There are not a whole ton of stages so far (about half the number of Pokémon that exist currently), but around stage 100 or so, the difficulty curve did some funky algebra nonsense and shot up into the sky. Most stages were still winnable, sometimes taking two or more tries, but the Mega Pokémon stages suddenly became impossible. I spent at least four days stuck on one, going back to replay older levels instead so I could save up coins for power-ups. Finally, I beat it, and burned through the next area in a day... only to get stuck by the next Mega stage.
I don't know if I can find the words to describe how frustrating this stage is. Every three moves, some in-game disruption is thrown my way. Three or more of my Pokémon are turned into a type that is not very effective on the stage's Pokémon, a few are encased in ice so I can't move them, a fairly large cluster are just turned into unbreakable blocks that I can't move. I use all my moves and find I've only gotten the opponent's health bar down to half. I feel like I challenged this stage at least 30 times, and soon decided that I needed to save up coins for power-ups again.
In the process of doing that, I've now caught all but one of the regular stage Pokémon I've encountered. And at last, I've saved up enough coins to get all but one power-up for the stage that has quickly become the Bane of My Existence.
And, yet, I can't bring myself to challenge it again. What if I fail again, and all 13,300 coins I saved up were useless, and I have to save up all those coins again? Would I be willing to do it again? Or would it crush my spirit in the same way Candy Crush had all those years ago?
I have to try.
I cannot remain stuck here forever.
It's time to do or die.
(Two minutes later)
Okay, that was way easier than I expected. (see: the number of moves I had left. I started with 28)
Anyway, here are my final thoughts. It's a good enough game. It's challenging, though I'm not sure if it's in a good way. The 3DS version definitely seems to be much better than the mobile version, as from what I've seen (I've only played a few stages of that version myself) it's been made intentionally more difficult. It costs more coins for power-ups, Pokémon hit points are increased, and the capture rates are decreased, making it much harder to beat a stage or catch a Pokémon without spending a little real money.
It's a shame this is a freemium game though. I would gladly pay for this if it was just a regularly released game like Puzzle Challenge or Trozei or--
Wait. What's this? Pokémon Battle Trozei? A Trozei game released in 2014, containing 718 Pokémon, with similar game mechanics of Shuffle, local multiplayer for up to four players, on the 3DS eShop for only $8?
Why on earth are we all not playing this game instead?
Overall Rating: 7.8 out of 10, too much suffering.
September 27, 2014
Pokémon Shuffle Mobile is such a fantastic game that is addicting and interesting. While following the same formula as so many freemium games before it, it adds its own twists with Pokémon types and Mega Evolutions. Unlike any similar game on the app store, Shuffle Mobile has actually moved me to break down and use real life money to buy something, gems, in the game.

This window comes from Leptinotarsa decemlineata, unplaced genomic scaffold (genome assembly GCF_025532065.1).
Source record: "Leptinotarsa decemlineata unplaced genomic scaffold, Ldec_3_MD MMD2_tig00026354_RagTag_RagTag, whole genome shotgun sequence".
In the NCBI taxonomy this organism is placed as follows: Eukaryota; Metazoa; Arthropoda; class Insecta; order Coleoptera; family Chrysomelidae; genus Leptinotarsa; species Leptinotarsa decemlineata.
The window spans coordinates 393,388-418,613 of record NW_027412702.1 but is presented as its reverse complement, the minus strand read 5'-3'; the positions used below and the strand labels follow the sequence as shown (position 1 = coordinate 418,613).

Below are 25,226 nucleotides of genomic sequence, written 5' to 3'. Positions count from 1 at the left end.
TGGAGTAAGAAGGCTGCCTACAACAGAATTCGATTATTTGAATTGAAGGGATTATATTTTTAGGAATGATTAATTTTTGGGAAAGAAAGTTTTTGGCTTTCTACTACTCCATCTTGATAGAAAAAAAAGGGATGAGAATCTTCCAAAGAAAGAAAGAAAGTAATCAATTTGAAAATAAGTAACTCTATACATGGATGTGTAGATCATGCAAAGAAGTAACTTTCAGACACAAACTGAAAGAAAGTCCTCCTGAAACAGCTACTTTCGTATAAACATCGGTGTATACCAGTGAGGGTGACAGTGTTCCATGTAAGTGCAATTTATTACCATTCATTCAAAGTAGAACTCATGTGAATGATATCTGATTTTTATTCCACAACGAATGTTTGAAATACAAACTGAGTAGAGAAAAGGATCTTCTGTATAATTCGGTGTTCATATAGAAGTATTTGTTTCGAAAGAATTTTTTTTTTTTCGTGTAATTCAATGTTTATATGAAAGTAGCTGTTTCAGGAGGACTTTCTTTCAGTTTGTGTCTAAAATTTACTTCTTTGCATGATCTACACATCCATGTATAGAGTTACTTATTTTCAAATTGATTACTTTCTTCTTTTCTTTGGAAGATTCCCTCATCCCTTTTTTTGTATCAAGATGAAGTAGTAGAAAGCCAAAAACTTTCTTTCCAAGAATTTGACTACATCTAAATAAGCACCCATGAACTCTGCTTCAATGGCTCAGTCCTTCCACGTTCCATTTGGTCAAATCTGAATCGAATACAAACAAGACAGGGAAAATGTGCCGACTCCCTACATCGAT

I agree with Fex that this game would be so much better if you could buy it outright, even for $20.00 or so as long as that meant not having to wait for hearts to regenerate. I’m always checking my phone to see if I even have one heart available. But, aside from that constant nagging temptation to buy jewels, the game is otherwise flawless. You’ll skate through the first few levels and catch every Pokémon and be like, “where’s the challenge?” and then you’ll waste all of your hearts on one Pokémon and that’s it. So it’s good to get used to and then the challenges come.
I really want to praise three things and then put in a couple of requests.
First, I want to say I love the designs and the artwork. It’s adorable and really a lot of fun. The way everything looks is crisp, clean, and bright and makes for a lot of visual eye-candy while you’re playing the game. I think it’s well-suited to be on a phone, for the shape of the screen and its cascading nature. There are a couple of lemons in the bunch, but the majority is just gorgeous.
Second, I feel the inclusion of expert stages being the final evolutions of starters and pseudo-legendaries was a great idea both in-game and marketing wise. It makes sense that those Pokémon would be extremely powerful as well as being harder to catch. The anticipation on both the main and expert stages as to who is next is a lot of fun.
And, finally as part of that last sentence, I love the silhouettes that show you the next few you’ll be playing. It’s a (not-so?) subtle nod to the infamous “Who’s That Pokémon?” from the anime series and does build up some excitement from my inner child. Try it, it’s fun to try and guess who they are since the slightly different art style can sometimes throw you off.
The one request I have is not that obscure I don’t think. To put it plainly I don’t want it to end. This is the sort of game they can just keep adding and adding to. So once they round out the 700+ Pokémon from the franchise I think they should start adding Shinies. That doubles the roster right there, not to mention getting into variants and Shadows later. We shall see.
Anyhow, 9 out of 10: I love it and highly recommend it for some free fun on your phone or tablet.